Scientists on Monday unveiled the first global geological map of Saturn's moon Titan, including vast plains, dunes of frozen organic material and lakes of liquid methane, illuminating an exotic world considered a strong candidate in the search for life beyond Earth.
The map was based on radar, infrared and other data collected by NASA's Cassini spacecraft, which studied Saturn and its moons between 2004 and 2017. Titan, with a diameter of 5,150 kilometers, is the solar system's second-largest moon behind Jupiter's Ganymede. It is larger than the planet Mercury.
Organic material – carbon-based compounds critical for fostering living organisms – play a leading role on Titan.
"Organics are very important for the possibility of life on Titan, which many of us think likely would have evolved in the liquid water ocean under Titan's icy crust," said planetary geologist Rosaly Lopes of NASA's Jet Propulsion Laboratory in California. "Organic materials can, we think, penetrate down to the liquid water ocean, and this can provide nutrients necessary for life if it evolved there," added Lopes, who led the research published in the journal Nature Astronomy.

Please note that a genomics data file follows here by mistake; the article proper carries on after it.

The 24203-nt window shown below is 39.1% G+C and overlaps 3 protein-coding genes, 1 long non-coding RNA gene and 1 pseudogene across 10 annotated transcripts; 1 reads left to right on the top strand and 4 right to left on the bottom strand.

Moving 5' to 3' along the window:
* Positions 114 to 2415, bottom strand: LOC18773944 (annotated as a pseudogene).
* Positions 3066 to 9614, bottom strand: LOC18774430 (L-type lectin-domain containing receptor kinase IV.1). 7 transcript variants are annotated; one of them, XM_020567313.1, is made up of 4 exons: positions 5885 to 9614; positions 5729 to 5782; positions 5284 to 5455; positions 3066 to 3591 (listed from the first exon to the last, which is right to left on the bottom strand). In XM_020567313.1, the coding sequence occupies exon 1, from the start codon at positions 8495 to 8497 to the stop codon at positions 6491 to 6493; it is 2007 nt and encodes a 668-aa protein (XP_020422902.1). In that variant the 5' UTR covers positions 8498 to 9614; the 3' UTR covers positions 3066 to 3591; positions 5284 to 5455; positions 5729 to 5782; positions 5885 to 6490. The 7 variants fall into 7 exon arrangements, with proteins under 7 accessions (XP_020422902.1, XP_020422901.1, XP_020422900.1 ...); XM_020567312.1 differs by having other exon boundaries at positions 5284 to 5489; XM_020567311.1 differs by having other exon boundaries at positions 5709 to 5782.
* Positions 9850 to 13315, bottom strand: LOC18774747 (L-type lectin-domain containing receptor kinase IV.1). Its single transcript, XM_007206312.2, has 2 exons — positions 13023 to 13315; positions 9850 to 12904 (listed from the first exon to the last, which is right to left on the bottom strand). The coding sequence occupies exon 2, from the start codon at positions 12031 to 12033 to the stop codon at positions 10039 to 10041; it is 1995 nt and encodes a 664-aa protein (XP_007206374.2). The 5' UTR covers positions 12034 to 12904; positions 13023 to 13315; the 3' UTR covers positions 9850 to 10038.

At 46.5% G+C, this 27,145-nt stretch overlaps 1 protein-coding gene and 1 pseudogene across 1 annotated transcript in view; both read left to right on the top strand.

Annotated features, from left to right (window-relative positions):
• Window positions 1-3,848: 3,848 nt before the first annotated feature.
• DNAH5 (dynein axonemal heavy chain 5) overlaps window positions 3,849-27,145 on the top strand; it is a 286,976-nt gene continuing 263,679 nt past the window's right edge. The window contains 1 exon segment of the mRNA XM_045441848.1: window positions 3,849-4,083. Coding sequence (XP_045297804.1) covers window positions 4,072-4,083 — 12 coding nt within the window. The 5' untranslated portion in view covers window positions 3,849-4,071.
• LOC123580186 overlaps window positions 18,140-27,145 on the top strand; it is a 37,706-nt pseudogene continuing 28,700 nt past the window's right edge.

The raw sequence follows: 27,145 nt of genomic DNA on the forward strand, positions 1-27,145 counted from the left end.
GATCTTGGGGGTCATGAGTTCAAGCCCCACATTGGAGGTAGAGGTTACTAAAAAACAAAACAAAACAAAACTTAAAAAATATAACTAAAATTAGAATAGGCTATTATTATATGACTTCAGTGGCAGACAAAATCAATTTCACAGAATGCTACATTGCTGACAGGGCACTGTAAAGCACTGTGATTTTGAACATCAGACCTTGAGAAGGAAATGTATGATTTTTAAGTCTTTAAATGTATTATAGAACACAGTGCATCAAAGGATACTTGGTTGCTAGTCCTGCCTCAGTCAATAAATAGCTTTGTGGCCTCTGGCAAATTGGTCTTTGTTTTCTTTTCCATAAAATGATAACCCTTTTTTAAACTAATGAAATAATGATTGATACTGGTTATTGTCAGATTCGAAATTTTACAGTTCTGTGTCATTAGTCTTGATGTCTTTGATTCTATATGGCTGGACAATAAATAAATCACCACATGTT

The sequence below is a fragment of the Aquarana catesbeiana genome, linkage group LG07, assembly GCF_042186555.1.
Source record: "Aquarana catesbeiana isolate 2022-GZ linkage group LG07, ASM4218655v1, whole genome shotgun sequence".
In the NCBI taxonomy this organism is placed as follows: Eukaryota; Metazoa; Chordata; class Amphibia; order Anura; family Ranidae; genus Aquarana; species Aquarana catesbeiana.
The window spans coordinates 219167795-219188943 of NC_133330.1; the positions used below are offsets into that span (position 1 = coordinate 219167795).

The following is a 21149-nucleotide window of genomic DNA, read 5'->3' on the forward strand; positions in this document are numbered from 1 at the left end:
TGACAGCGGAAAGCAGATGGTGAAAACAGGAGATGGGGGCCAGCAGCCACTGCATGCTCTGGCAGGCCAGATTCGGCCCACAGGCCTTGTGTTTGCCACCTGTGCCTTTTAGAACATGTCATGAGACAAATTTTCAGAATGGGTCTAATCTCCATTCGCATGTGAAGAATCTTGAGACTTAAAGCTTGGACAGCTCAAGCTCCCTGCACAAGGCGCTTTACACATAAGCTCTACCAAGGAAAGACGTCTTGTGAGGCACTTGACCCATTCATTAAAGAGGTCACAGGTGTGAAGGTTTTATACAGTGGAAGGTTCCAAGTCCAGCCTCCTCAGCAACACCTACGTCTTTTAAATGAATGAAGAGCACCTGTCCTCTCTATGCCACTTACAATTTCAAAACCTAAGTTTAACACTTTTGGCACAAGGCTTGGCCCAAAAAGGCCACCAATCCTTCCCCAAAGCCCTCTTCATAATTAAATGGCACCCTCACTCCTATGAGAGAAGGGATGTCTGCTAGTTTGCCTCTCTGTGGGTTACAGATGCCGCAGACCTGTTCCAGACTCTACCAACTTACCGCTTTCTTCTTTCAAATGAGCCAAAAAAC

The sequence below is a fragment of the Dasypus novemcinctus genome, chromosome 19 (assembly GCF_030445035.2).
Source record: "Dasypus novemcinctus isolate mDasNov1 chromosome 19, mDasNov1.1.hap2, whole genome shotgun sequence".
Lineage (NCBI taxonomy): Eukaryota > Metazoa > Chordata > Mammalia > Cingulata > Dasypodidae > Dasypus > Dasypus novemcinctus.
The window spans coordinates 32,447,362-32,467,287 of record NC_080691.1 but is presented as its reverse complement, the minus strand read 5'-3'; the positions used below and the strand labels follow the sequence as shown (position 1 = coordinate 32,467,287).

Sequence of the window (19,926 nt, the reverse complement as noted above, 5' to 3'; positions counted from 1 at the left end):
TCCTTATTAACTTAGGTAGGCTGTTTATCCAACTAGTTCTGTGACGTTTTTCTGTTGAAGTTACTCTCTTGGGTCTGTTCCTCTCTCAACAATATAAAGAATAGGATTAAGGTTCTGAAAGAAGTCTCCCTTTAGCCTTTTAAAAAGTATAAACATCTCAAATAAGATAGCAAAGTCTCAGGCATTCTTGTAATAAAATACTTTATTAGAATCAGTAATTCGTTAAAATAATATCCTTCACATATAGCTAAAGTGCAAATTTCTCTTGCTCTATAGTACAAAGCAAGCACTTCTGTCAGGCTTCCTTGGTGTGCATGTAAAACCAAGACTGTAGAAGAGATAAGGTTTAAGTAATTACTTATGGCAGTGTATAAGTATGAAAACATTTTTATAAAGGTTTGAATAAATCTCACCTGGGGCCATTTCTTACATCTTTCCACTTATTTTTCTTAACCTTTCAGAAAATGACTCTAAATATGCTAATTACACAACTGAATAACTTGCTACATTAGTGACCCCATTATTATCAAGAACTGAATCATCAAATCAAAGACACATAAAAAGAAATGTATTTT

On Earth, water rains down from clouds and fills rivers, lakes and oceans. On Titan, clouds spew hydrocarbons like methane and ethane – gases also found on Earth – in liquid form due to the moon's frigid climate. Rainfall occurs everywhere on Titan, but the equatorial regions are drier than the poles, said study co-author Anezina Solomonidou, a European Space Agency research fellow. Plains covering 65% of the surface and dunes covering 17% of the surface made up of frozen bits of methane and other hydrocarbons dominate Titan's midlatitudes and equatorial regions, respectively.
Titan is the only other place in the solar system other than Earth boasting stable liquids on its surface, with lakes and seas full of methane major features in its polar regions. Hilly and mountainous areas, thought to represent exposed portions of Titan's crust of water ice, make up 14% of the surface.